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Factors which are dependent upon bystander intervention

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Bystander Behaviour Bystander behaviour is a much researched very complex issue. This essay will take a look at ideas and theories of Latane and Darley, Piliavin and Batson, related to the subject of bystander behaviour. Issues to be identified include situational influence, determinants in helping behaviour, and the ways in which determinants are identified and processed. A case which clearly shows situational influence is that of Kitty Genovese (1964). Kitty was attacked by a man and stabbed to death; her screams alarmed the attacker to run off. However when no one came to Kitty's aid, her attacker returned sexually assaulted and killed her. 38 people admitted to hearing screaming and chose to be apathetic in response. The indifference displayed in such a horrific situation brought much public attention. Following this incident Latane and Darley studied dynamics of bystander behaviour. Latane and Darley (1970) devised a cognitive model to explain bystander behaviour. How many are present is believed to impact on response to others and whether assistance is deemed to be necessary. ...read more.


It is also easy to make the assumption that others have already identified and responded to a situation, this paradox can be dangerous. This study goes some way to implicate people experience diffusion of responsibility even in situations that display themselves as hazardous to oneself if no action is taken. Piliavin et al's (1981) model for the explanation of bystander behaviour differs from Latane and Darley's model. Piliavin's model places great significance on interaction between victim, situation and potential helper. Piliavin suggests that gender, victim type and ethnic origin are key components in bystander behaviour. Characteristics displayed are a conjunction of situational occurrence (i.e. diffusion of responsibility) and individual (this relates to people's varying perceptions of a situation, reasoning for and against intervention). Piliavin's model is useful in addressing why people act in certain ways and how to account for this and potentially improve situations. The arousal: cost-reward model relates to persons behaviour in both an emergency and a non-emergency situation and proposed by Piliavin et al (1981) ...read more.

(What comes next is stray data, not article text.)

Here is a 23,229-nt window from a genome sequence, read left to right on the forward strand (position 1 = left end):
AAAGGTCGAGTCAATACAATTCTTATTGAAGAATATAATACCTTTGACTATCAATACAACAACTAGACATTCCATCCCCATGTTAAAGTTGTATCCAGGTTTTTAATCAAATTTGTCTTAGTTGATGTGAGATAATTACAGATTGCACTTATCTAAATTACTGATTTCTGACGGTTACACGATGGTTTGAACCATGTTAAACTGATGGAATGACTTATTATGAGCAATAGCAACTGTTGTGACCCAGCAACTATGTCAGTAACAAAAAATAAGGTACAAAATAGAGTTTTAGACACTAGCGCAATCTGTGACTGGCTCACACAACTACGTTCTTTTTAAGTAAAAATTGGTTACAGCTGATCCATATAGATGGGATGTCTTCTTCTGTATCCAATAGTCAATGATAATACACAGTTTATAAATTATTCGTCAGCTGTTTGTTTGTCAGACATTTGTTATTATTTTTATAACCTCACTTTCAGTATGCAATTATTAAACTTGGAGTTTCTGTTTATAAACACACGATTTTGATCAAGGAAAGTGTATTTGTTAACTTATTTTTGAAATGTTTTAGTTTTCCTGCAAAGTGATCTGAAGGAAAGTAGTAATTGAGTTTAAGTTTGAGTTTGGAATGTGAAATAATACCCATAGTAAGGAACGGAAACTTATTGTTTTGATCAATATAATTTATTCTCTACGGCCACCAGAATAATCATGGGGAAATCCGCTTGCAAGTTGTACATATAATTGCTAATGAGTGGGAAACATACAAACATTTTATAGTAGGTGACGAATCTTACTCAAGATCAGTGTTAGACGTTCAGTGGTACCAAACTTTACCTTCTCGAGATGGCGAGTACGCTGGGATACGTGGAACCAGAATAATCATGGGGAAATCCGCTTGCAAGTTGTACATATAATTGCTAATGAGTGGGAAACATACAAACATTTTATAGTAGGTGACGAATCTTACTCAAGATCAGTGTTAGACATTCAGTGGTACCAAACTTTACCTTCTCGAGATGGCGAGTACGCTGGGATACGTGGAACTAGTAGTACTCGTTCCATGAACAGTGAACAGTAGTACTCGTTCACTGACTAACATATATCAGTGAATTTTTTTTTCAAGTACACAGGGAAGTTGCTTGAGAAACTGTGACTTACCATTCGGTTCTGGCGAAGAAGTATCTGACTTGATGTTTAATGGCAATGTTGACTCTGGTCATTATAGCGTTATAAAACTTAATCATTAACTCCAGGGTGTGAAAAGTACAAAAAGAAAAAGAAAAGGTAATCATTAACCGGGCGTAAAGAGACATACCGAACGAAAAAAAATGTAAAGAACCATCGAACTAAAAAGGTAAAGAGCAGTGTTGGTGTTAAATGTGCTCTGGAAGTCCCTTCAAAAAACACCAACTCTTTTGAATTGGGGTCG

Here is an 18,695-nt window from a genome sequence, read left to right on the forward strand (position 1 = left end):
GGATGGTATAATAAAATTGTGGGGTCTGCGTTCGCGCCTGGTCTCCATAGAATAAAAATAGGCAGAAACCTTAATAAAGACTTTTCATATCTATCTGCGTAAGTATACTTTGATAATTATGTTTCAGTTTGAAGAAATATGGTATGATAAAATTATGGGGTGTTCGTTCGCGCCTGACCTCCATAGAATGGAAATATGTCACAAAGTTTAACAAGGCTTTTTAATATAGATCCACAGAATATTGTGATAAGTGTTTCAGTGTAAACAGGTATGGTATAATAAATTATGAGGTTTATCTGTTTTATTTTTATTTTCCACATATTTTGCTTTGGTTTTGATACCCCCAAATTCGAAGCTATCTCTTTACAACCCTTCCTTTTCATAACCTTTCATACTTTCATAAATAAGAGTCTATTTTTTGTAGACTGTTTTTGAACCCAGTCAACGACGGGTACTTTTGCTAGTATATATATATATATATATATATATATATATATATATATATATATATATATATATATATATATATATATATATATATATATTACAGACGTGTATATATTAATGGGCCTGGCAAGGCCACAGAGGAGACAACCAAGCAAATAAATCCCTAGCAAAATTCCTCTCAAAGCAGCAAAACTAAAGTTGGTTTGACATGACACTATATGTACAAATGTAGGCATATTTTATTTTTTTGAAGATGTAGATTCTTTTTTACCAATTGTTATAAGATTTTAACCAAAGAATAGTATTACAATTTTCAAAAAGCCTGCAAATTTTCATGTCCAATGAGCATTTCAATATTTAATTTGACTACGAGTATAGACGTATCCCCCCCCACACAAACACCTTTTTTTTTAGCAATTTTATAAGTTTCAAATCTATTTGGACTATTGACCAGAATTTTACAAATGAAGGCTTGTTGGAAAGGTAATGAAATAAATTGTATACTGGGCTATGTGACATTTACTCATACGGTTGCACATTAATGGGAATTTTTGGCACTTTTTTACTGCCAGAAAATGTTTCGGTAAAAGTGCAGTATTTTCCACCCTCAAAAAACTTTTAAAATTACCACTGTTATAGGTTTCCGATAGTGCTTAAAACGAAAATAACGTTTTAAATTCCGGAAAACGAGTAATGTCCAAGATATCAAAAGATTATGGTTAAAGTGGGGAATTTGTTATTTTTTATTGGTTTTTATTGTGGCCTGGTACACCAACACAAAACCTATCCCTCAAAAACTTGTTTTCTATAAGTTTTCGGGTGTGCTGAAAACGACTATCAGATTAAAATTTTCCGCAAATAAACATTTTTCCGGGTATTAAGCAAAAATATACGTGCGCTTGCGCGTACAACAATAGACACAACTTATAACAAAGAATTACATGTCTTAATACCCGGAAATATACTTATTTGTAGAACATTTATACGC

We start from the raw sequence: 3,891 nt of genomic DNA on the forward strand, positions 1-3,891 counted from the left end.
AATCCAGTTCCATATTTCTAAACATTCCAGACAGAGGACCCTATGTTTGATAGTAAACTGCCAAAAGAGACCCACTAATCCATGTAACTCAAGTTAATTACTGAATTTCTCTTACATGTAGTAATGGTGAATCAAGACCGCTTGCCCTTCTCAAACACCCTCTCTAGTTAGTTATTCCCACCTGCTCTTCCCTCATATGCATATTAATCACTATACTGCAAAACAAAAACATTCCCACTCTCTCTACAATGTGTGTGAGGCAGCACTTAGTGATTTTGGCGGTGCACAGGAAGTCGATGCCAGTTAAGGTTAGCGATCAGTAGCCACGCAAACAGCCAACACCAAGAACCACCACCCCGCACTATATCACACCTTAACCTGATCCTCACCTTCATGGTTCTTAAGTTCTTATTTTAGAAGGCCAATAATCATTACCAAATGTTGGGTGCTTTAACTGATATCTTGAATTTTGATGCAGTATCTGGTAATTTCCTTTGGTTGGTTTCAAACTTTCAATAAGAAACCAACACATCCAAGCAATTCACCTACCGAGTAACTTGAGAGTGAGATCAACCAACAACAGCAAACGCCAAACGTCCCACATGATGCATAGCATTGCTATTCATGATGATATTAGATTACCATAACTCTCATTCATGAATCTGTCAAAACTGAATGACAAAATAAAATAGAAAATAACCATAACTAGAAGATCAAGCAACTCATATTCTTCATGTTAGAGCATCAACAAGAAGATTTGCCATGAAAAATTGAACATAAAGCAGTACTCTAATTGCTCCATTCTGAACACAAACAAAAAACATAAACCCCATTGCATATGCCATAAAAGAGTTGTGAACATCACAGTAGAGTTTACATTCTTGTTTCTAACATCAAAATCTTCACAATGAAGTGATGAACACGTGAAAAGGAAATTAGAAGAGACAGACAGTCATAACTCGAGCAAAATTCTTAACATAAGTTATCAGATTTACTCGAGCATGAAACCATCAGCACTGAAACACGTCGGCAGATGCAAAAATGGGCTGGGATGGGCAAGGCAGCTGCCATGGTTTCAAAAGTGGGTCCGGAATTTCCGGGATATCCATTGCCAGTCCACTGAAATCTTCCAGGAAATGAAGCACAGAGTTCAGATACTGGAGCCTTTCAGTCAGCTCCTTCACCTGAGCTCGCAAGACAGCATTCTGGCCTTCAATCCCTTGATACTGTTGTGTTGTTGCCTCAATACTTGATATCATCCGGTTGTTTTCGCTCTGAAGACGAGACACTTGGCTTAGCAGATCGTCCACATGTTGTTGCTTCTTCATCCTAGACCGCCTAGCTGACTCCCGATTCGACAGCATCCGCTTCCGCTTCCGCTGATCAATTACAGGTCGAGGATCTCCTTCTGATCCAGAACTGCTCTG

In response to Anderson (1974) Piliavin states: 'Not coincidentally, {these factors}...have also been demonstrated to be related to greater levels of bystander arousal'. (Piliavin 1981). Piliavin tested his theory in a field experiment on the New York Underground. The study compared people's response to a person with a cane and a person who appeared drunk and was struggling on the underground. Helping behaviour was markedly higher in relation to the person with the cane, rather than the one who appeared to be drunk. This links cost/reward analysis and shows that it is apparent in general everyday situations. In conclusion the research of Latane and Darley and Piliavin et al, although differing in accountability for the bystander response both indicate species have innate traits to protect 'their own'. It seems interactions within a situation, number of individuals present, and perception of potential benefit and loss; are judgements which come into effect when faced with a situation on which another may be solely dependent. Even if it is clear that someone/ or a situation requires input people may choose to stand back and justify this by perceived personal needs. The case of Kitty Genovese shows this. 1088 words. ...read more.

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